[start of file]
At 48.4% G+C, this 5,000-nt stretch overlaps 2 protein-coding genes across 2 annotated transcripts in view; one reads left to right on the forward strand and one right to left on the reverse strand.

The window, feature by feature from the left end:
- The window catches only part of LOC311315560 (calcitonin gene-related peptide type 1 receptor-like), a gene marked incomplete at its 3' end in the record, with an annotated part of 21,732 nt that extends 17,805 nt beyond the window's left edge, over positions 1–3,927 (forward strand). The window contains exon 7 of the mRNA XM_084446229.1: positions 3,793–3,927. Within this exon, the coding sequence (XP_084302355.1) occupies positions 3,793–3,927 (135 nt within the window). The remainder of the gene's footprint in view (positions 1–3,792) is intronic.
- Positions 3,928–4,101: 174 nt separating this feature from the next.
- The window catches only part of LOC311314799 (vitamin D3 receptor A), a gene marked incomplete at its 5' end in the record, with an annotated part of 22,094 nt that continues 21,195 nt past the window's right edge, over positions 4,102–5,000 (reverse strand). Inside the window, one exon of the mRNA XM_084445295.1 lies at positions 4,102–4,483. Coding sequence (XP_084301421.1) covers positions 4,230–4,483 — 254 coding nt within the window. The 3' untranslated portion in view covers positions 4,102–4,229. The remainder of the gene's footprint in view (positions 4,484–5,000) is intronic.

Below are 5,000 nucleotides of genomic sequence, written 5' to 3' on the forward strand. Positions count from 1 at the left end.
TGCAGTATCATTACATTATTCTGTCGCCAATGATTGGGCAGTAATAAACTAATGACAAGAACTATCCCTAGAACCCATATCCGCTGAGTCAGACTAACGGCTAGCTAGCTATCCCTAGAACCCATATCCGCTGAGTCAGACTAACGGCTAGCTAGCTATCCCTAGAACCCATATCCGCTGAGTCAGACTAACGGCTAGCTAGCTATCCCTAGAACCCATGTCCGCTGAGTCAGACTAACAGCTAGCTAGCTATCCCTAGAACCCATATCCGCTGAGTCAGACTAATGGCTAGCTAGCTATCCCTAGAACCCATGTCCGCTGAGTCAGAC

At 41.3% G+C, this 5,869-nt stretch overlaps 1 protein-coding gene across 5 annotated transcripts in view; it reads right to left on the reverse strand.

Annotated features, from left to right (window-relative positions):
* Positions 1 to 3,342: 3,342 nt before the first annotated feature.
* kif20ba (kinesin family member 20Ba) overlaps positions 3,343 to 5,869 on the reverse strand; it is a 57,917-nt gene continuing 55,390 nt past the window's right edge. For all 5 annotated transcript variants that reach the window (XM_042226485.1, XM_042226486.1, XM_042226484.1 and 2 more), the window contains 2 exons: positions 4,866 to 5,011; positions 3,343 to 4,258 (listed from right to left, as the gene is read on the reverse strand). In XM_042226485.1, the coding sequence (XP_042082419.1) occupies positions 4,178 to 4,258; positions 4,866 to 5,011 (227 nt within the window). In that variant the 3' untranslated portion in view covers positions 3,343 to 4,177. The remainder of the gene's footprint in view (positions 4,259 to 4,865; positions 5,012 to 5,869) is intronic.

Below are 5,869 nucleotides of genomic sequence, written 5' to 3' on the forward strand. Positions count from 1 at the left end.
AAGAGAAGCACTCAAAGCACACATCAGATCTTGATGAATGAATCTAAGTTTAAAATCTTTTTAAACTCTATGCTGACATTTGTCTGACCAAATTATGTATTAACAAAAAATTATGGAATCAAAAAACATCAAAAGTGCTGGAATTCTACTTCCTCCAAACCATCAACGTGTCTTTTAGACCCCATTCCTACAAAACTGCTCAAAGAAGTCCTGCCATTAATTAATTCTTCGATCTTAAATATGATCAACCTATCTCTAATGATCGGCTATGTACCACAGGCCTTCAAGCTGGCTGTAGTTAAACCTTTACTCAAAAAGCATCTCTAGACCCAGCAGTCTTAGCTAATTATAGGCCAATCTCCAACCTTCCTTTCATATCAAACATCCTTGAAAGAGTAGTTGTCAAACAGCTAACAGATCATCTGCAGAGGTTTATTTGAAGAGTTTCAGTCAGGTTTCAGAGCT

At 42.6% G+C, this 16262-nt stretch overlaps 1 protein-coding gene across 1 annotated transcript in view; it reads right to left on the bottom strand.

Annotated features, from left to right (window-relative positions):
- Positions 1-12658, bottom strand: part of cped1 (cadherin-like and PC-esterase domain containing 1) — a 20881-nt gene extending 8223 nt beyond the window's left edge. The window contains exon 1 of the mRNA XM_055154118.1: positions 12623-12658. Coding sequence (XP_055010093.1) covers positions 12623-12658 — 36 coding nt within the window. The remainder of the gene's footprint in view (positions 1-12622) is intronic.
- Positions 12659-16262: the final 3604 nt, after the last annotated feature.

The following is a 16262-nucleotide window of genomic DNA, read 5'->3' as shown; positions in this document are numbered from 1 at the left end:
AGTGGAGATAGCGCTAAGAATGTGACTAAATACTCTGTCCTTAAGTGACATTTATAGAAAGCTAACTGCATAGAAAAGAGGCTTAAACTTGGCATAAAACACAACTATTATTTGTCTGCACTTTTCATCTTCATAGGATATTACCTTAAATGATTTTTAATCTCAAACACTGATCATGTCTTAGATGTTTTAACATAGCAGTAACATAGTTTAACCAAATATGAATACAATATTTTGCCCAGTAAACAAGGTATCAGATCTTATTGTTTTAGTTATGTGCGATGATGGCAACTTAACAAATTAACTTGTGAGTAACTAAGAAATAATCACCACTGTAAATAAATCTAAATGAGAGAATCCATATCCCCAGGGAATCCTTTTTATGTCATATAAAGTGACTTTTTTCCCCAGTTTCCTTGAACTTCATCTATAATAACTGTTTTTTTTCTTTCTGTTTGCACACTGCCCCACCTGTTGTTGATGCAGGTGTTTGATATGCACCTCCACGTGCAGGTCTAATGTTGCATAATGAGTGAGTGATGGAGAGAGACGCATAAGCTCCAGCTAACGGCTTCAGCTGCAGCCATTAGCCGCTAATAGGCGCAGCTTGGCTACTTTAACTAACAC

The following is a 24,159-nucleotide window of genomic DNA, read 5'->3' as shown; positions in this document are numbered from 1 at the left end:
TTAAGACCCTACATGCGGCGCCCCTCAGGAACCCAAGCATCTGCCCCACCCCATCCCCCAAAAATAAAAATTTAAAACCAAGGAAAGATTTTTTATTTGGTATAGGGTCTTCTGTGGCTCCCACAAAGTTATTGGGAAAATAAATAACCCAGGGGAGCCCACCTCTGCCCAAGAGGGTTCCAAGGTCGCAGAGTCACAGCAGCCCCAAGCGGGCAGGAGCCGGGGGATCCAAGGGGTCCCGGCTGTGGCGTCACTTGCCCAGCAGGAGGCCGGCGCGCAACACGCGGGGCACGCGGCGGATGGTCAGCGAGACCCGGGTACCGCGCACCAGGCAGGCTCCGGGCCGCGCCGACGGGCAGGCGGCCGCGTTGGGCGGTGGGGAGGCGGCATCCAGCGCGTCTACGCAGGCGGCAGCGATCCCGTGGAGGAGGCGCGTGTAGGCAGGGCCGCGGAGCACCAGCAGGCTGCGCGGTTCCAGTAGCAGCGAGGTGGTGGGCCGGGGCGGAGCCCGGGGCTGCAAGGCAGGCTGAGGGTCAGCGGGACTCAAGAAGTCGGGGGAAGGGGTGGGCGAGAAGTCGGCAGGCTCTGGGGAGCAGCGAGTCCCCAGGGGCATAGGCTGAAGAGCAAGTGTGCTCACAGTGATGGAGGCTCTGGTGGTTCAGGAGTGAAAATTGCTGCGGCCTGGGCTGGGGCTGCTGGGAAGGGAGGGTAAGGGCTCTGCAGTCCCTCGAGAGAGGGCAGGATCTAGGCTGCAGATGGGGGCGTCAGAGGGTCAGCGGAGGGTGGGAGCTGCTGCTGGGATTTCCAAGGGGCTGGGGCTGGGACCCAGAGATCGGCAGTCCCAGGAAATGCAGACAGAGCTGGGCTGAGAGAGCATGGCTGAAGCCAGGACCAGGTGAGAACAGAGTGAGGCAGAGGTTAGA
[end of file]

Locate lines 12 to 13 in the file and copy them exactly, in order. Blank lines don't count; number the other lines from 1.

Below are 5,869 nucleotides of genomic sequence, written 5' to 3' on the forward strand. Positions count from 1 at the left end.
AAGAGAAGCACTCAAAGCACACATCAGATCTTGATGAATGAATCTAAGTTTAAAATCTTTTTAAACTCTATGCTGACATTTGTCTGACCAAATTATGTATTAACAAAAAATTATGGAATCAAAAAACATCAAAAGTGCTGGAATTCTACTTCCTCCAAACCATCAACGTGTCTTTTAGACCCCATTCCTACAAAACTGCTCAAAGAAGTCCTGCCATTAATTAATTCTTCGATCTTAAATATGATCAACCTATCTCTAATGATCGGCTATGTACCACAGGCCTTCAAGCTGGCTGTAGTTAAACCTTTACTCAAAAAGCATCTCTAGACCCAGCAGTCTTAGCTAATTATAGGCCAATCTCCAACCTTCCTTTCATATCAAACATCCTTGAAAGAGTAGTTGTCAAACAGCTAACAGATCATCTGCAGAGGTTTATTTGAAGAGTTTCAGTCAGGTTTCAGAGCT